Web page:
Accurate measurement, inference and modelling techniques are fundamental to Internet topology research. Spatial analysis of the Internet is needed to develop network planning, optimal routing algorithms and failure detection measures. A first step towards achieving such goals is the availability of network topologies at different levels of granularity, facilitating realistic simulations of new Internet systems. The main objective of this survey is to familiarize the reader with research on network topology over the past decade. We study techniques for inference, modelling and generation of the Internet topology at both router and administrative level. We also compare the mathematical models assigned to various topologies and the generation tools based on them. We conclude with a look at emerging areas of research and potential future research directions.
Catching the ‘Network Science’ Bug: Insight and Opportunities for the Operations Researchers
 Operations Research
, 2009
"... Accepted for publication by ..."
(Show Context)
Internet Traffic Matrices: A Primer
"... The increasing demand of various services from the Internet has led to an exponential growth of Internet traffic in the last decade, and that growth is likely to continue. With this demand comes the increasing importance of network operations management, planning, provisioning and traffic engineerin ..."
Abstract

Cited by 5 (3 self)
 Add to MetaCart
(Show Context)
The increasing demand of various services from the Internet has led to an exponential growth of Internet traffic in the last decade, and that growth is likely to continue. With this demand comes the increasing importance of network operations management, planning, provisioning and traffic engineering. A key input into these processes is the traffic matrix, and this is the focus of this chapter. The traffic matrix represents the volumes of traffic from sources to destinations in a network. Here, we first explore the various issues involved in measuring and characterising these matrices. The insights obtained are used to develop models of the traffic, depending on the properties of traffic to be captured: temporal, spatial or spatiotemporal properties. The models are then used in various applications, such as the recovery of traffic matrices, network optimisation and engineering activities, anomaly detection and the synthesis of artificial traffic matrices for testing routing protocols. We conclude the chapter by summarising open questions in Internet traffic matrix research and providing a list resources useful for the researcher and practitioner. 1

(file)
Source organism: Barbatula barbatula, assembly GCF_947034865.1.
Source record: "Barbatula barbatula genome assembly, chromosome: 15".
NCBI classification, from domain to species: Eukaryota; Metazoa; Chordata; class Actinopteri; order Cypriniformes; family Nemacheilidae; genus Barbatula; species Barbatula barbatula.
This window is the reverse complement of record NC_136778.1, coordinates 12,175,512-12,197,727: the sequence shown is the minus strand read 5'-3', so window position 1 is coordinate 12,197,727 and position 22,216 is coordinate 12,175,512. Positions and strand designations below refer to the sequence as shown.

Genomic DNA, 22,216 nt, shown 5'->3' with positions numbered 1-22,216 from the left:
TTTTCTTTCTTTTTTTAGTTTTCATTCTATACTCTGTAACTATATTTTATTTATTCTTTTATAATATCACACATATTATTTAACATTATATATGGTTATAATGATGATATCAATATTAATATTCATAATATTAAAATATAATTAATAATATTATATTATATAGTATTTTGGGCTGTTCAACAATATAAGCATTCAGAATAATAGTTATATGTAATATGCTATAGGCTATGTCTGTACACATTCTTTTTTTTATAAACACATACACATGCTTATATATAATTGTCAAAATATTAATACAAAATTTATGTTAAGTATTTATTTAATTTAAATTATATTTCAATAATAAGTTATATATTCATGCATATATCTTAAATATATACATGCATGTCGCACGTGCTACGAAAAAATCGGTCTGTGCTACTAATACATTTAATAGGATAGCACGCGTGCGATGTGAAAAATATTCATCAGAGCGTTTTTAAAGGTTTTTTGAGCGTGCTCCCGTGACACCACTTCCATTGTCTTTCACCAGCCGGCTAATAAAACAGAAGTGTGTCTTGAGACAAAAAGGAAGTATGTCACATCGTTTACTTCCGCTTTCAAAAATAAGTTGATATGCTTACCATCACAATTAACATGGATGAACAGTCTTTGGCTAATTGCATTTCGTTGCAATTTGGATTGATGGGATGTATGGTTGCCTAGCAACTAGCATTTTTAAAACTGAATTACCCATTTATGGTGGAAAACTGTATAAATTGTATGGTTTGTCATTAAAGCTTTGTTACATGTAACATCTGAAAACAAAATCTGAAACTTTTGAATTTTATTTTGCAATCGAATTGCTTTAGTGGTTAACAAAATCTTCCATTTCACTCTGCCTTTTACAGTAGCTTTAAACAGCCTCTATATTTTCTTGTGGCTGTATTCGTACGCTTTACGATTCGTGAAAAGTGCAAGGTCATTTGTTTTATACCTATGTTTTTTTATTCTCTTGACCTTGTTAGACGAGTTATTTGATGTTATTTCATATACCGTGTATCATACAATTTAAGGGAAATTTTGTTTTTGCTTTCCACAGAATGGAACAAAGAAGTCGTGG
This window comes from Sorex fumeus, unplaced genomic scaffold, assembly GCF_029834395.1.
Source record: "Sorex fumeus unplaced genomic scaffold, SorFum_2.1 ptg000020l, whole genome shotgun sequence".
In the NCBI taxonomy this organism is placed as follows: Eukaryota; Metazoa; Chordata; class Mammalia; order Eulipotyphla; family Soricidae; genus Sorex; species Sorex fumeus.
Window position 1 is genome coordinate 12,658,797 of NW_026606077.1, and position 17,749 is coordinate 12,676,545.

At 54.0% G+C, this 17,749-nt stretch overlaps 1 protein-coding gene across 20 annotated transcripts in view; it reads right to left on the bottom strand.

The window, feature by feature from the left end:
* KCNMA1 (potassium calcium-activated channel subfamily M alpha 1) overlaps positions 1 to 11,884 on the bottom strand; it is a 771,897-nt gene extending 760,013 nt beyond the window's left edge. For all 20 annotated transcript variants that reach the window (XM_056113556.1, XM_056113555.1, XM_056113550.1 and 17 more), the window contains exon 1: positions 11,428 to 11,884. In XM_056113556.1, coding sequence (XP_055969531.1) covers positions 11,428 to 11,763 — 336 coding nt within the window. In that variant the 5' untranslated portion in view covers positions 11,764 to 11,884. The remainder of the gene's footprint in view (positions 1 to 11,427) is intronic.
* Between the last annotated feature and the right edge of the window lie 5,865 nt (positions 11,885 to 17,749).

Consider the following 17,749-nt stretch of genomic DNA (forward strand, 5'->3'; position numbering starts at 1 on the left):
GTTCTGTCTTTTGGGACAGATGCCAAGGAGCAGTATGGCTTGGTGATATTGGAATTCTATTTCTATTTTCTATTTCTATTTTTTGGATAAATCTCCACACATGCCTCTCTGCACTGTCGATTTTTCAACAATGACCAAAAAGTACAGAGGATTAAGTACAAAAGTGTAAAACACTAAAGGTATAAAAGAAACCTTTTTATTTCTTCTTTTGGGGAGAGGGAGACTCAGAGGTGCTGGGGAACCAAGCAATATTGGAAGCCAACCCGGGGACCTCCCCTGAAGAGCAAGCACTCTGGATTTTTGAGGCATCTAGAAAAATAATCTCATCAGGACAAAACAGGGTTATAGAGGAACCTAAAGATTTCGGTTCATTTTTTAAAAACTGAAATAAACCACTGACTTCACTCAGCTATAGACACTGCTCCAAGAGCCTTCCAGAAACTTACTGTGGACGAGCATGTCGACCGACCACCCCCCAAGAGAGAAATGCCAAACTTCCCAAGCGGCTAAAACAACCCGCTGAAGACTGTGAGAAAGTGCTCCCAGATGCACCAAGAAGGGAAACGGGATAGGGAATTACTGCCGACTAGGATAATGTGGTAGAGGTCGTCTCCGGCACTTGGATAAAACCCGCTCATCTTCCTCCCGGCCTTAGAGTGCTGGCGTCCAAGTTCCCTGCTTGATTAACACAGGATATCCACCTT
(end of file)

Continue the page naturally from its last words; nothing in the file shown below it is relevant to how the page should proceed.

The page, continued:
On Traffic Matrix Completion in the Internet
"... The ability of an ISP to infer traffic volumes that are not directly measurable can be useful for research, engineering, and business intelligence. Previous work has shown that traffic matrix completion is possible, but there is as yet no clear understanding of which ASes are likely to be able to pe ..."
Abstract

Cited by 5 (0 self)
 Add to MetaCart
(Show Context)
The ability of an ISP to infer traffic volumes that are not directly measurable can be useful for research, engineering, and business intelligence. Previous work has shown that traffic matrix completion is possible, but there is as yet no clear understanding of which ASes are likely to be able to perform TM completion, and which traffic flows can be inferred. In this paper we investigate the relationship between the ASlevel topology of the Internet and the ability of an individual AS to perform traffic matrix completion. We take a threestage approach, starting from abstract analysis on idealized topologies, and then adding realistic routing and topologies, and finally incorporating realistic traffic on which we perform actual TM completion. Our first set of results identifies which ASes are bestpositioned to perform TM completion. We show, surprisingly, that for TM completion it does not help for an AS to have many peering links. Rather, the most important factor enabling an AS to perform TM completion is the number of direct customers it has. Our second set of results focuses on which flows can be inferred. We show that topologically close flows are easier to infer, and that flows passing through customers are particularly well suited for inference.
GATEway: Symbiotic InterDomain Traffic Engineering
, 2008